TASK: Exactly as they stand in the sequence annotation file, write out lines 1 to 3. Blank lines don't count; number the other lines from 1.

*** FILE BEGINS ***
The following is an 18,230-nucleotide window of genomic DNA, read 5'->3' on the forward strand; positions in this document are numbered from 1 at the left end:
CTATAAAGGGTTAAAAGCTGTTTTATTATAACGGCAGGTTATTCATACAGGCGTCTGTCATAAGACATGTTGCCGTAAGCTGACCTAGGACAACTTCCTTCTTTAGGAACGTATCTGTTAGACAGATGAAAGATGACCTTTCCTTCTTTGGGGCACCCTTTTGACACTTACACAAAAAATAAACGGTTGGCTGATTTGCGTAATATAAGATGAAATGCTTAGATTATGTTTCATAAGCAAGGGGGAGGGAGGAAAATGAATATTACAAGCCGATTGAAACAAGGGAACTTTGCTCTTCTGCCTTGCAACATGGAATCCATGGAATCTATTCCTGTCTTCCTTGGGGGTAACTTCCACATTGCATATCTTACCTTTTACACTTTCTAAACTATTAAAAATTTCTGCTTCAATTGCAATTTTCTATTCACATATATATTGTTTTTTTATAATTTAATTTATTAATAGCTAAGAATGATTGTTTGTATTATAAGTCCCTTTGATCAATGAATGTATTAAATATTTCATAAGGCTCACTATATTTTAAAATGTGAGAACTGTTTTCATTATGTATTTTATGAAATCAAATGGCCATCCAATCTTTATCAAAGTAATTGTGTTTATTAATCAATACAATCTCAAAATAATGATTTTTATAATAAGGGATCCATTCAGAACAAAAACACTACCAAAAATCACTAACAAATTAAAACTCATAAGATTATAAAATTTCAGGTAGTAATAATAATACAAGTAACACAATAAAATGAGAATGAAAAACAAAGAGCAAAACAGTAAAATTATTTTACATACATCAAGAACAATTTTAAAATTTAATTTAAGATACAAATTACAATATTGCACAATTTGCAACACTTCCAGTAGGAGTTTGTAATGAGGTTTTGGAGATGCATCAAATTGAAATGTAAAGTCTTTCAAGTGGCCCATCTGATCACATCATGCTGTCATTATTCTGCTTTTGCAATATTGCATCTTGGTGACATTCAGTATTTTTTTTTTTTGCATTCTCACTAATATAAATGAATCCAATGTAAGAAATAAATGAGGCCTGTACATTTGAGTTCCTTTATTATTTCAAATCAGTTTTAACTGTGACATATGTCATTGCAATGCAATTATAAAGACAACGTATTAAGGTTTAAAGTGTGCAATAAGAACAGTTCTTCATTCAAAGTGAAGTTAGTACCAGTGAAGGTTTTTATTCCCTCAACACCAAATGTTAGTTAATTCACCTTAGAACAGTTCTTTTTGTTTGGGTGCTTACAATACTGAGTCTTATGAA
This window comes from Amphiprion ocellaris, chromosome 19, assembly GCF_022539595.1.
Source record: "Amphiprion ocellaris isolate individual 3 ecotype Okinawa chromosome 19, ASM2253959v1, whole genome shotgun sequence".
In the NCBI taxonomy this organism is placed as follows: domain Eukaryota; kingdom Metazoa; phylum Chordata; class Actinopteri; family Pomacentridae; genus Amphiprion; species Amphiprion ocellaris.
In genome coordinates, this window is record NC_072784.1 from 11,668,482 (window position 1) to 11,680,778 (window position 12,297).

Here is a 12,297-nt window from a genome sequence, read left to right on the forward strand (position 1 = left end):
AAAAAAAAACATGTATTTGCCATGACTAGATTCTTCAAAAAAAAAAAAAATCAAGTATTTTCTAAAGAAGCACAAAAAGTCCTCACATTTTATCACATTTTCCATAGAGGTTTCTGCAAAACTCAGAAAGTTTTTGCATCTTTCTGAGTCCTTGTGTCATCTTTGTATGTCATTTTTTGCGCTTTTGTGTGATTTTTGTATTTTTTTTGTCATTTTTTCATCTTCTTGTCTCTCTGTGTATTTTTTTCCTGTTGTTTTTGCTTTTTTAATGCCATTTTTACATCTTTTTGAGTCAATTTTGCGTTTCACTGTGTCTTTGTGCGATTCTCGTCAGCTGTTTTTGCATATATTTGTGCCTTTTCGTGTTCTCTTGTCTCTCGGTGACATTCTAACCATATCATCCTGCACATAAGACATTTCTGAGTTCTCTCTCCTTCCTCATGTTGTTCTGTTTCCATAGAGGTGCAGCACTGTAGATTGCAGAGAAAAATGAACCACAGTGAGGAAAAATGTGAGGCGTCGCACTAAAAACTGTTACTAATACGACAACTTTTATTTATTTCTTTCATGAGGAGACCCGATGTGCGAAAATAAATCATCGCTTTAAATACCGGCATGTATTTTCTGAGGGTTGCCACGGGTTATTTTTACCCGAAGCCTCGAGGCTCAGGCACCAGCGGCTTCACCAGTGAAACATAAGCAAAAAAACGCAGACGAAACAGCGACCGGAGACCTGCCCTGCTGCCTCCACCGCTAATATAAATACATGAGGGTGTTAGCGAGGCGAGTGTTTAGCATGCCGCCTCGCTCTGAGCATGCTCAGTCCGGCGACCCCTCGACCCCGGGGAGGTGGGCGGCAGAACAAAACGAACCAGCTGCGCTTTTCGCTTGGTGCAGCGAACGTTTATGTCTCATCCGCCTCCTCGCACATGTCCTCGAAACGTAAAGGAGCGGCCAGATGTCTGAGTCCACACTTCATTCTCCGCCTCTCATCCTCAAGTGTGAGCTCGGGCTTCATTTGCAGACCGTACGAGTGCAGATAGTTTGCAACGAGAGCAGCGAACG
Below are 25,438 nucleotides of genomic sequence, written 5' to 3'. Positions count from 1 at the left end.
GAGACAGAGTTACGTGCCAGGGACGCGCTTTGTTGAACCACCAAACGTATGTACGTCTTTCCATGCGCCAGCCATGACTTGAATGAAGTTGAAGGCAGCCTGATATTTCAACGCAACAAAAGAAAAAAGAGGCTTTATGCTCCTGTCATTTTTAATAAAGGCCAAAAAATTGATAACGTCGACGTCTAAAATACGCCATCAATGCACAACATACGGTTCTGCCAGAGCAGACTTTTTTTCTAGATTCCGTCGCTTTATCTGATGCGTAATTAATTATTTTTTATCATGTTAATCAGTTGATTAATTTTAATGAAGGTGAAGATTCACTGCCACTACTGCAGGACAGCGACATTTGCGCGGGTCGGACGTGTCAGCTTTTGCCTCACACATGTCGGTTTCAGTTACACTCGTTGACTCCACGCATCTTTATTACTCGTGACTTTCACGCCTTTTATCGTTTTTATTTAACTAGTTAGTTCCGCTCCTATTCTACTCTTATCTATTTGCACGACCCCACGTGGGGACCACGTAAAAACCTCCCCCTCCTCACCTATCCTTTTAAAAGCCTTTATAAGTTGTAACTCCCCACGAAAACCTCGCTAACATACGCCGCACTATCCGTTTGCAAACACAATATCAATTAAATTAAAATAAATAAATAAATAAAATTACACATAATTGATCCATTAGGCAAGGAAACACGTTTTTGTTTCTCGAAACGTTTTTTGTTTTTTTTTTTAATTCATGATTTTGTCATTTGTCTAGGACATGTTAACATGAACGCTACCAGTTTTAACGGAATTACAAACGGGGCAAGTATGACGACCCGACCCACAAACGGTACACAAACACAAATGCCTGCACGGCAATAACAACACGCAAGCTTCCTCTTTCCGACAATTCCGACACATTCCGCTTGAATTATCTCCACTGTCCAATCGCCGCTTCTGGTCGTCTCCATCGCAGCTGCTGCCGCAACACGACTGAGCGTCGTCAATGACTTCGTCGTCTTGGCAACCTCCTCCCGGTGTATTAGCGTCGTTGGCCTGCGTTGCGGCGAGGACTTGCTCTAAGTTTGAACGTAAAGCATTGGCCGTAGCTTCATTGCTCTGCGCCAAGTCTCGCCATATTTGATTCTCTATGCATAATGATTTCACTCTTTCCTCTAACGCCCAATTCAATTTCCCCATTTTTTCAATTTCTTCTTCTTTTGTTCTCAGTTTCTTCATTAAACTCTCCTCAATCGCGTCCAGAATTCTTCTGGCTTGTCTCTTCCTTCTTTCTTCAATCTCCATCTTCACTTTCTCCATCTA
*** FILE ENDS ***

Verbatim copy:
The following is an 18,230-nucleotide window of genomic DNA, read 5'->3' on the forward strand; positions in this document are numbered from 1 at the left end:
CTATAAAGGGTTAAAAGCTGTTTTATTATAACGGCAGGTTATTCATACAGGCGTCTGTCATAAGACATGTTGCCGTAAGCTGACCTAGGACAACTTCCTTCTTTAGGAACGTATCTGTTAGACAGATGAAAGATGACCTTTCCTTCTTTGGGGCACCCTTTTGACACTTACACAAAAAATAAACGGTTGGCTGATTTGCGTAATATAAGATGAAATGCTTAGATTATGTTTCATAAGCAAGGGGGAGGGAGGAAAATGAATATTACAAGCCGATTGAAACAAGGGAACTTTGCTCTTCTGCCTTGCAACATGGAATCCATGGAATCTATTCCTGTCTTCCTTGGGGGTAACTTCCACATTGCATATCTTACCTTTTACACTTTCTAAACTATTAAAAATTTCTGCTTCAATTGCAATTTTCTATTCACATATATATTGTTTTTTTATAATTTAATTTATTAATAGCTAAGAATGATTGTTTGTATTATAAGTCCCTTTGATCAATGAATGTATTAAATATTTCATAAGGCTCACTATATTTTAAAATGTGAGAACTGTTTTCATTATGTATTTTATGAAATCAAATGGCCATCCAATCTTTATCAAAGTAATTGTGTTTATTAATCAATACAATCTCAAAATAATGATTTTTATAATAAGGGATCCATTCAGAACAAAAACACTACCAAAAATCACTAACAAATTAAAACTCATAAGATTATAAAATTTCAGGTAGTAATAATAATACAAGTAACACAATAAAATGAGAATGAAAAACAAAGAGCAAAACAGTAAAATTATTTTACATACATCAAGAACAATTTTAAAATTTAATTTAAGATACAAATTACAATATTGCACAATTTGCAACACTTCCAGTAGGAGTTTGTAATGAGGTTTTGGAGATGCATCAAATTGAAATGTAAAGTCTTTCAAGTGGCCCATCTGATCACATCATGCTGTCATTATTCTGCTTTTGCAATATTGCATCTTGGTGACATTCAGTATTTTTTTTTTTTGCATTCTCACTAATATAAATGAATCCAATGTAAGAAATAAATGAGGCCTGTACATTTGAGTTCCTTTATTATTTCAAATCAGTTTTAACTGTGACATATGTCATTGCAATGCAATTATAAAGACAACGTATTAAGGTTTAAAGTGTGCAATAAGAACAGTTCTTCATTCAAAGTGAAGTTAGTACCAGTGAAGGTTTTTATTCCCTCAACACCAAATGTTAGTTAATTCACCTTAGAACAGTTCTTTTTGTTTGGGTGCTTACAATACTGAGTCTTATGAA
This window comes from Amphiprion ocellaris, chromosome 19, assembly GCF_022539595.1.